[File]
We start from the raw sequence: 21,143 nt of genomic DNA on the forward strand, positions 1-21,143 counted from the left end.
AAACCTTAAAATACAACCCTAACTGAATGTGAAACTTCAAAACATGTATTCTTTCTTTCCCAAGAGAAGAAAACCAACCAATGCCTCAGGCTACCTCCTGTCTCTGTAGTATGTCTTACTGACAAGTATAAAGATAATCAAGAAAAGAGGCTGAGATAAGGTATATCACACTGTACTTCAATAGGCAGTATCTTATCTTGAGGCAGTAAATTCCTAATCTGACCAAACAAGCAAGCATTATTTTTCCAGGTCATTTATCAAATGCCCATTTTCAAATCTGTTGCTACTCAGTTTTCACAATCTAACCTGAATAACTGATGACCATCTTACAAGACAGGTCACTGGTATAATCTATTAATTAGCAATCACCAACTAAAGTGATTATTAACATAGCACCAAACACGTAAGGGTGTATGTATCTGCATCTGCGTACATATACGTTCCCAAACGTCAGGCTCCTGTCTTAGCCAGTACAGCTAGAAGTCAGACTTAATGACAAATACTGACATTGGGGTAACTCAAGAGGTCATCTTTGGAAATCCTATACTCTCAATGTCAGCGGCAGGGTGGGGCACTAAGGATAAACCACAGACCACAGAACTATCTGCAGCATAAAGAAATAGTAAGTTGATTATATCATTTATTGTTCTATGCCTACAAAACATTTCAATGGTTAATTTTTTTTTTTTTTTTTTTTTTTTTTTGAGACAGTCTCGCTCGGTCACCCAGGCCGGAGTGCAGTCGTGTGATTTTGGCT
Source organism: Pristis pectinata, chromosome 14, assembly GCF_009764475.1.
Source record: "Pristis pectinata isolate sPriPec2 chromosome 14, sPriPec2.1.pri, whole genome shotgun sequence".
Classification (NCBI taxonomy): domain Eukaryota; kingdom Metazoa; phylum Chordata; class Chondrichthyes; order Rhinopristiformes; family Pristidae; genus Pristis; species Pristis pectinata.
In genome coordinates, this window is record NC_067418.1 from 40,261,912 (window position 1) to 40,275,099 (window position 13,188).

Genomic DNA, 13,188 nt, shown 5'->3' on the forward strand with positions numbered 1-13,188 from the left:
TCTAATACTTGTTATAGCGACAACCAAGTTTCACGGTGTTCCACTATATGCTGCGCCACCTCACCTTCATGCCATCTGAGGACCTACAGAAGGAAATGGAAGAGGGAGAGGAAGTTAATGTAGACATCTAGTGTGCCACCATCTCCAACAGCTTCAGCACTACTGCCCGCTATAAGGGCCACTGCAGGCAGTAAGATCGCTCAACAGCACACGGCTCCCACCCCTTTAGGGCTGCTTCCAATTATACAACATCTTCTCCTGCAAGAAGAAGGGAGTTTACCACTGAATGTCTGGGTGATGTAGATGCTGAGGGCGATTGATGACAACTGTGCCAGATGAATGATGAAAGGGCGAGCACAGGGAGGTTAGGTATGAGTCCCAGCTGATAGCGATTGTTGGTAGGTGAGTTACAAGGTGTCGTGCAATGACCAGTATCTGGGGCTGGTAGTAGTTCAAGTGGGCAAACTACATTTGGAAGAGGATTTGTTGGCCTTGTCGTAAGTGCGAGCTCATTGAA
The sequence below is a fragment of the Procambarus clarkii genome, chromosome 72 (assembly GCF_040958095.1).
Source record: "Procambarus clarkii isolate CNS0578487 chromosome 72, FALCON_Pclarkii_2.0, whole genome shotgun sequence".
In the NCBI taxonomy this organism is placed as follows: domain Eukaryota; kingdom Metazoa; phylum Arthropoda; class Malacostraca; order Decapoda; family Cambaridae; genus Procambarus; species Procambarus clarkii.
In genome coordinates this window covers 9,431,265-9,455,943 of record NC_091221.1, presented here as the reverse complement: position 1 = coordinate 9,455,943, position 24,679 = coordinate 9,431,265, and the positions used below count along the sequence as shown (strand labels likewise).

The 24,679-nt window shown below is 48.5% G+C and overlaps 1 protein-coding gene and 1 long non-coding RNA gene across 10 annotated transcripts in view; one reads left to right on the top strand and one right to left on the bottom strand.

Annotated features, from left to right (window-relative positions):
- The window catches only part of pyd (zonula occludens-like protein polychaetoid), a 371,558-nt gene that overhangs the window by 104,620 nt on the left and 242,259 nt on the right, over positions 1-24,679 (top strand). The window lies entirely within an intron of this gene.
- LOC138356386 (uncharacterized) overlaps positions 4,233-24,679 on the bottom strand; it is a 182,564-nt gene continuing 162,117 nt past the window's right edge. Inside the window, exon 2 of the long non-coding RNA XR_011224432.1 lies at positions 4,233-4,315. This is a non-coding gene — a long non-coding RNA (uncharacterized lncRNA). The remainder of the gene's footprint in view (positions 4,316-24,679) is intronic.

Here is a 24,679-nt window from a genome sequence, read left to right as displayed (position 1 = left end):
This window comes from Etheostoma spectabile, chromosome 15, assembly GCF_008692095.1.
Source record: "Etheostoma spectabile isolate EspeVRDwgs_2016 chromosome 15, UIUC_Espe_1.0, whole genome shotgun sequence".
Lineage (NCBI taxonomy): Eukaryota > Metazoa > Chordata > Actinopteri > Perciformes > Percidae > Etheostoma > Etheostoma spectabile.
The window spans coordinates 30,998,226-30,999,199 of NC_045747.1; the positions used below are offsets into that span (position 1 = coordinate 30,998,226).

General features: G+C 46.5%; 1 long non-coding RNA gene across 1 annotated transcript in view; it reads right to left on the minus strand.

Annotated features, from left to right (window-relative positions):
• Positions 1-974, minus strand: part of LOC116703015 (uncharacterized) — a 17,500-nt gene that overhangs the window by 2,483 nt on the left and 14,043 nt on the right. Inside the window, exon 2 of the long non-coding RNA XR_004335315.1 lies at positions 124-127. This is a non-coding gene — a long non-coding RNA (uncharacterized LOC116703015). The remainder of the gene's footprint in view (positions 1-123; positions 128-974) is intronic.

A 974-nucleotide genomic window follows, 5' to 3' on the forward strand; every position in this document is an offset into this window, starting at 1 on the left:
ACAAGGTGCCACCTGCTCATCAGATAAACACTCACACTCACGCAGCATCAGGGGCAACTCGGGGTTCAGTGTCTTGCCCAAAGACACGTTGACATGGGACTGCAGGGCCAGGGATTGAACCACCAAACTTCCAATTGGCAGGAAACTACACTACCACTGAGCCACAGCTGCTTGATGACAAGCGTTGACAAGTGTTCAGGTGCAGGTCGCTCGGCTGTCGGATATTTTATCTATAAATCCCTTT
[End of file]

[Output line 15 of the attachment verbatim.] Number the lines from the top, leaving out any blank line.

- The window catches only part of pyd (zonula occludens-like protein polychaetoid), a 371,558-nt gene that overhangs the window by 104,620 nt on the left and 242,259 nt on the right, over positions 1-24,679 (top strand). The window lies entirely within an intron of this gene.